College & Workforce Readiness News in Brief

‘Ready by 21’ Aims to Prepare Youths

By Scott J. Cech — February 28, 2008 1 min read
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Includes updates and/or revisions.

A nonprofit organization this week launched “Ready by 21,” a national campaign aimed at better preparing youths for college, work, and life.

Run by the Washington-based Forum for Youth Investment, the initiative is intended to help state and local leaders improve education and social services in the first two decades of children’s lives.

Thaddeus Ferber, the Forum for Youth Investment’s program director, said young Americans are too often unprepared for college, work, and civic responsibilities.

One part of the solution, he said, is Ready by 21’s goal: to erase artificial boundaries that keep officials from working together on such interrelated problems as drug use, teenage pregnancy, and dropping out of school.

“It’s about how do we get all people to work together on one agenda,” Mr. Ferber said in an interview.

Former U.S. Rep. Richard A. Gephardt, a Missouri Democrat, and former Pennsylvania Gov. Tom Ridge, a Republican, helped kick off the effort.

The forum is partnering with six other nonprofit groups in the initiative: the Alexandria, Va.-based United Way of America; the Washington-based Corporate Voices for Working Families; the Denver-based National Conference of State Legislatures; the Washington-based National Collaboration for Youth; the Arlington, Va.-based American Association of School Administrators; and the Alexandria, Va.-based America’s Promise Alliance.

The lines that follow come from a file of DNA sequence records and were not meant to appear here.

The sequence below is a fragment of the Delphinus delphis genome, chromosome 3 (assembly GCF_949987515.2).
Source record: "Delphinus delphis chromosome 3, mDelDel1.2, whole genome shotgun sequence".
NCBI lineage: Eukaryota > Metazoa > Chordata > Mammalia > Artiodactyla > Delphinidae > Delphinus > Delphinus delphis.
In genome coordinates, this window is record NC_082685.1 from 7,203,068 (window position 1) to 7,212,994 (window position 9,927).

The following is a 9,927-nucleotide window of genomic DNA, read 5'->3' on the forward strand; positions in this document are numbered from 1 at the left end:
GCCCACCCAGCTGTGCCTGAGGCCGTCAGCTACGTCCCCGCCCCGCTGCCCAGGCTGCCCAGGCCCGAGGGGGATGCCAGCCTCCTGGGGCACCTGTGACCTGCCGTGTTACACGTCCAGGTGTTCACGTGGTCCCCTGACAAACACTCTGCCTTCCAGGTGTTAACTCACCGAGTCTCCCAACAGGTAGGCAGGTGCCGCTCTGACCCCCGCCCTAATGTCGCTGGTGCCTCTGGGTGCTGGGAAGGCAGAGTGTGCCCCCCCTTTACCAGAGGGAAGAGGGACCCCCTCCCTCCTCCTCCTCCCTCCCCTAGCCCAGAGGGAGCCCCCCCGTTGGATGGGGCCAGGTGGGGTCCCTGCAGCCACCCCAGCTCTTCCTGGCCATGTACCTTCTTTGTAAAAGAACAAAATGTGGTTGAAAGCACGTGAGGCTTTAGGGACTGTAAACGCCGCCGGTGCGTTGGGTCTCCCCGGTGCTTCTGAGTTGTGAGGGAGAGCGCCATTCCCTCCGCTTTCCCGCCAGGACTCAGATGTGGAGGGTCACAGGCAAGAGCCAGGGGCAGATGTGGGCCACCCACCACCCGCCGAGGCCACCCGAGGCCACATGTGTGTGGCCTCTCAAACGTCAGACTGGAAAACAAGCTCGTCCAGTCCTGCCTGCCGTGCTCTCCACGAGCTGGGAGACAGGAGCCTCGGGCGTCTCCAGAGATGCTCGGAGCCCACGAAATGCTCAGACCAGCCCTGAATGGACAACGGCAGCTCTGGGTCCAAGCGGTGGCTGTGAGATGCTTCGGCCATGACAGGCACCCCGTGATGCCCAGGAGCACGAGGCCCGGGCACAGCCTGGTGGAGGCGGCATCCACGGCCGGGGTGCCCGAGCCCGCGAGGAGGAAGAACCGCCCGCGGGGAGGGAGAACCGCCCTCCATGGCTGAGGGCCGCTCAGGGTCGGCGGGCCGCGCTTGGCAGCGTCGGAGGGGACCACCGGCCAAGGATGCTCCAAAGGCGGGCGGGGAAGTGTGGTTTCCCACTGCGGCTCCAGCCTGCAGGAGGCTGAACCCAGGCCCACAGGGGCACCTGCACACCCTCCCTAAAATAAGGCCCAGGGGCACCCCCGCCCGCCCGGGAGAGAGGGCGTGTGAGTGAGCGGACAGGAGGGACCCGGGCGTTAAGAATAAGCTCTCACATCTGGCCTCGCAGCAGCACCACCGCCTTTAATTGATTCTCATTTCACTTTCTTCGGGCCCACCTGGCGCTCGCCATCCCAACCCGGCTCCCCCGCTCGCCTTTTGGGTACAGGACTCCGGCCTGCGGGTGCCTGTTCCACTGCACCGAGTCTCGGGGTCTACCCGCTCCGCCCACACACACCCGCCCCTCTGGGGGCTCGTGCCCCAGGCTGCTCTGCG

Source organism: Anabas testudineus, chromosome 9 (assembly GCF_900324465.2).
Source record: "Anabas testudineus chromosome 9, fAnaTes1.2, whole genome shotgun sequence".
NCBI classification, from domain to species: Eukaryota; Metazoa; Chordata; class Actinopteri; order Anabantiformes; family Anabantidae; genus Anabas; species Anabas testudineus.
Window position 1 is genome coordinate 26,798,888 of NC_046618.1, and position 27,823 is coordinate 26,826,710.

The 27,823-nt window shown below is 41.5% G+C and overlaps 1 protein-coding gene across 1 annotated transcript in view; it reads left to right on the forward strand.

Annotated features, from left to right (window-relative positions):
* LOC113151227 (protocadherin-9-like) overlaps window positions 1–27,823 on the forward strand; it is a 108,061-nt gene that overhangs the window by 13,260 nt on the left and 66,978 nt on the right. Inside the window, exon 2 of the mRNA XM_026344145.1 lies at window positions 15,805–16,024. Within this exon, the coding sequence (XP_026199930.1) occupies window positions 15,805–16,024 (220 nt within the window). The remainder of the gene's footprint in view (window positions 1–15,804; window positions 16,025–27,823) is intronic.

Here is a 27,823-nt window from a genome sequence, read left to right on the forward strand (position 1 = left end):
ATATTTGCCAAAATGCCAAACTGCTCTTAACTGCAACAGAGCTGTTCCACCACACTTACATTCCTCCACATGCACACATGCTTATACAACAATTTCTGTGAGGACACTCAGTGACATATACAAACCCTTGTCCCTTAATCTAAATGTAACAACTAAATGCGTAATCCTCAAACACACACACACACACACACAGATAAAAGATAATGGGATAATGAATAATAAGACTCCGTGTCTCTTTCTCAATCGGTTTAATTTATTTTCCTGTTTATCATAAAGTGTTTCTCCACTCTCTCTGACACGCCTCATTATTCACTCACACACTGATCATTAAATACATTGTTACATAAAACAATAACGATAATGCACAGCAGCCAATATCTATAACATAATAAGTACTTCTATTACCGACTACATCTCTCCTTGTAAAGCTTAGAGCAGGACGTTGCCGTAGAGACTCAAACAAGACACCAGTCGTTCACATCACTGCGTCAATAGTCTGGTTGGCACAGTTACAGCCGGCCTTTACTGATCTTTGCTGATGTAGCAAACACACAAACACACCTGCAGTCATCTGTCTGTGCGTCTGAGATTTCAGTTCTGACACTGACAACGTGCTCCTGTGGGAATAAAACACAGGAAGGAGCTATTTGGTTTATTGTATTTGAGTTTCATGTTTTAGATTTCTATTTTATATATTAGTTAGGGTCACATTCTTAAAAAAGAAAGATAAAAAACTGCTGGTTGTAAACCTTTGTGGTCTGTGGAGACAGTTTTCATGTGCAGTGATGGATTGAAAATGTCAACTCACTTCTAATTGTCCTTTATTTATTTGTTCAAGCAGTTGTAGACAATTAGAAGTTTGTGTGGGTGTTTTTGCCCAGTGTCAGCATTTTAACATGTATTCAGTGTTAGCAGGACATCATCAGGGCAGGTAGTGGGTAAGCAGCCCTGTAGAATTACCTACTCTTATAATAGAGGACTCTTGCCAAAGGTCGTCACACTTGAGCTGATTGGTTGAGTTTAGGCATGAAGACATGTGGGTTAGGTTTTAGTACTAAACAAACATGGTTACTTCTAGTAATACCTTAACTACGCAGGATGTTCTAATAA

“Improving young lives means changing old strategies,” Mr. Gephardt said in a statement. “Increasing funding for one program while decreasing funding for another generates political wins, but it fails children and youth.”

The organizations pledged to facilitate summits on preventing dropouts and contribute Web-based seminars to the effort, and set a five-year goal of creating a critical mass of leaders in all 50 states dedicated to furthering Ready by 21’s goals.

See Also

For more stories on this topic see Colleges and Careers.

A version of this article appeared in the March 05, 2008 edition of Education Week

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